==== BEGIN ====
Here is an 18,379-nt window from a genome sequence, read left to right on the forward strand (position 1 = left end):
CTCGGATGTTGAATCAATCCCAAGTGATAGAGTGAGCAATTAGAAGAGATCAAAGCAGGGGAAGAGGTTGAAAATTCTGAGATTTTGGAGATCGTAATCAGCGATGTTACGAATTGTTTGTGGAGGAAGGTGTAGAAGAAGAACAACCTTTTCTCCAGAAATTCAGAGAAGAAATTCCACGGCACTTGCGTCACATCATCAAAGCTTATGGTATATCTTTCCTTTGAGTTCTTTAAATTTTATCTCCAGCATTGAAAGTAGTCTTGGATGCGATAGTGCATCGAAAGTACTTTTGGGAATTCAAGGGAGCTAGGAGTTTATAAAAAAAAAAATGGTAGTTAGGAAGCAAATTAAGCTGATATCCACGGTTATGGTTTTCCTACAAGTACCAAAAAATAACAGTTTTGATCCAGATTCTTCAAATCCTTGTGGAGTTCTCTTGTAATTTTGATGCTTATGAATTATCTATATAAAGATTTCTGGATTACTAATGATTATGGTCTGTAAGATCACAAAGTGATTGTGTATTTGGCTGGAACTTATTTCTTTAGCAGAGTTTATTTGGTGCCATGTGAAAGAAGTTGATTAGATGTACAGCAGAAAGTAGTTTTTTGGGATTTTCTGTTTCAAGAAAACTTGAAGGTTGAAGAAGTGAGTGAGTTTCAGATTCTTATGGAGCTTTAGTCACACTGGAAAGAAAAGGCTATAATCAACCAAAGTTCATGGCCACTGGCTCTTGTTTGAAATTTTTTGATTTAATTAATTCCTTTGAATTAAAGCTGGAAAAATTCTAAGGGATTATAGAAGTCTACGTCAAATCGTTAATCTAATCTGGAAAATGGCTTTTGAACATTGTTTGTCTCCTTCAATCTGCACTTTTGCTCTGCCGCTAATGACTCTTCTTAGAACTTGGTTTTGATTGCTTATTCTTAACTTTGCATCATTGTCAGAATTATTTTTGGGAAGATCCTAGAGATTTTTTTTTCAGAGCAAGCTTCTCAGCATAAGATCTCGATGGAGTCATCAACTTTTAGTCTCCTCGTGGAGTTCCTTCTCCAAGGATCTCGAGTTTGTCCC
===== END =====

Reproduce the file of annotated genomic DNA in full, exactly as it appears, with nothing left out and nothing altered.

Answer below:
Here is an 18,379-nt window from a genome sequence, read left to right on the forward strand (position 1 = left end):
CTCGGATGTTGAATCAATCCCAAGTGATAGAGTGAGCAATTAGAAGAGATCAAAGCAGGGGAAGAGGTTGAAAATTCTGAGATTTTGGAGATCGTAATCAGCGATGTTACGAATTGTTTGTGGAGGAAGGTGTAGAAGAAGAACAACCTTTTCTCCAGAAATTCAGAGAAGAAATTCCACGGCACTTGCGTCACATCATCAAAGCTTATGGTATATCTTTCCTTTGAGTTCTTTAAATTTTATCTCCAGCATTGAAAGTAGTCTTGGATGCGATAGTGCATCGAAAGTACTTTTGGGAATTCAAGGGAGCTAGGAGTTTATAAAAAAAAAAATGGTAGTTAGGAAGCAAATTAAGCTGATATCCACGGTTATGGTTTTCCTACAAGTACCAAAAAATAACAGTTTTGATCCAGATTCTTCAAATCCTTGTGGAGTTCTCTTGTAATTTTGATGCTTATGAATTATCTATATAAAGATTTCTGGATTACTAATGATTATGGTCTGTAAGATCACAAAGTGATTGTGTATTTGGCTGGAACTTATTTCTTTAGCAGAGTTTATTTGGTGCCATGTGAAAGAAGTTGATTAGATGTACAGCAGAAAGTAGTTTTTTGGGATTTTCTGTTTCAAGAAAACTTGAAGGTTGAAGAAGTGAGTGAGTTTCAGATTCTTATGGAGCTTTAGTCACACTGGAAAGAAAAGGCTATAATCAACCAAAGTTCATGGCCACTGGCTCTTGTTTGAAATTTTTTGATTTAATTAATTCCTTTGAATTAAAGCTGGAAAAATTCTAAGGGATTATAGAAGTCTACGTCAAATCGTTAATCTAATCTGGAAAATGGCTTTTGAACATTGTTTGTCTCCTTCAATCTGCACTTTTGCTCTGCCGCTAATGACTCTTCTTAGAACTTGGTTTTGATTGCTTATTCTTAACTTTGCATCATTGTCAGAATTATTTTTGGGAAGATCCTAGAGATTTTTTTTTCAGAGCAAGCTTCTCAGCATAAGATCTCGATGGAGTCATCAACTTTTAGTCTCCTCGTGGAGTTCCTTCTCCAAGGATCTCGAGTTTGTCCC